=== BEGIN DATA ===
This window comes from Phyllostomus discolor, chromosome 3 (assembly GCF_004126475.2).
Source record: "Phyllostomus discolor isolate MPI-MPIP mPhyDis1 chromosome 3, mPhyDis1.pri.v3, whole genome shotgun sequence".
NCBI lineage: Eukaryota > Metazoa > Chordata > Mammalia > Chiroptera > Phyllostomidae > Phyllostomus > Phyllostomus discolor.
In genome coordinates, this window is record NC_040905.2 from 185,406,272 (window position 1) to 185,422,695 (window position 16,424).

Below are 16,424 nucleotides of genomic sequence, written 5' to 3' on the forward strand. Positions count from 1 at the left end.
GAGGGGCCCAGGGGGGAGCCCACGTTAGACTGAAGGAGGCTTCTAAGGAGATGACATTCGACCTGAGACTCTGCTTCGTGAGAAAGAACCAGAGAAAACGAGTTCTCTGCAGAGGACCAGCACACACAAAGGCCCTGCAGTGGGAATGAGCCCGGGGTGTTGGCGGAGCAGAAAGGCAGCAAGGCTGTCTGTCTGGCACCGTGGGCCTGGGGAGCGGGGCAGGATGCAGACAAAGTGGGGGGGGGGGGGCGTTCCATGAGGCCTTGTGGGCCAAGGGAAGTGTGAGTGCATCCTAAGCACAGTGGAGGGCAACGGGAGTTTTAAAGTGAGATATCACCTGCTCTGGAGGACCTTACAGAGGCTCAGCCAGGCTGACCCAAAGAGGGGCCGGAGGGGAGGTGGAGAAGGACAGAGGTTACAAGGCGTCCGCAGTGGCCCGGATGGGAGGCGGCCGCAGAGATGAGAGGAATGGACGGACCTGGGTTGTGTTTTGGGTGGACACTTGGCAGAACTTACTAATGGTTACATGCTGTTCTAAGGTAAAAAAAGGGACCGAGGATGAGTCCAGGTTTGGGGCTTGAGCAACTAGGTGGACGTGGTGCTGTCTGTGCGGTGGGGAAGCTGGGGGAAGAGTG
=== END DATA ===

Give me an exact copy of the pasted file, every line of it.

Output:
This window comes from Phyllostomus discolor, chromosome 3 (assembly GCF_004126475.2).
Source record: "Phyllostomus discolor isolate MPI-MPIP mPhyDis1 chromosome 3, mPhyDis1.pri.v3, whole genome shotgun sequence".
NCBI lineage: Eukaryota > Metazoa > Chordata > Mammalia > Chiroptera > Phyllostomidae > Phyllostomus > Phyllostomus discolor.
In genome coordinates, this window is record NC_040905.2 from 185,406,272 (window position 1) to 185,422,695 (window position 16,424).

Below are 16,424 nucleotides of genomic sequence, written 5' to 3' on the forward strand. Positions count from 1 at the left end.
GAGGGGCCCAGGGGGGAGCCCACGTTAGACTGAAGGAGGCTTCTAAGGAGATGACATTCGACCTGAGACTCTGCTTCGTGAGAAAGAACCAGAGAAAACGAGTTCTCTGCAGAGGACCAGCACACACAAAGGCCCTGCAGTGGGAATGAGCCCGGGGTGTTGGCGGAGCAGAAAGGCAGCAAGGCTGTCTGTCTGGCACCGTGGGCCTGGGGAGCGGGGCAGGATGCAGACAAAGTGGGGGGGGGGGGGCGTTCCATGAGGCCTTGTGGGCCAAGGGAAGTGTGAGTGCATCCTAAGCACAGTGGAGGGCAACGGGAGTTTTAAAGTGAGATATCACCTGCTCTGGAGGACCTTACAGAGGCTCAGCCAGGCTGACCCAAAGAGGGGCCGGAGGGGAGGTGGAGAAGGACAGAGGTTACAAGGCGTCCGCAGTGGCCCGGATGGGAGGCGGCCGCAGAGATGAGAGGAATGGACGGACCTGGGTTGTGTTTTGGGTGGACACTTGGCAGAACTTACTAATGGTTACATGCTGTTCTAAGGTAAAAAAAGGGACCGAGGATGAGTCCAGGTTTGGGGCTTGAGCAACTAGGTGGACGTGGTGCTGTCTGTGCGGTGGGGAAGCTGGGGGAAGAGTG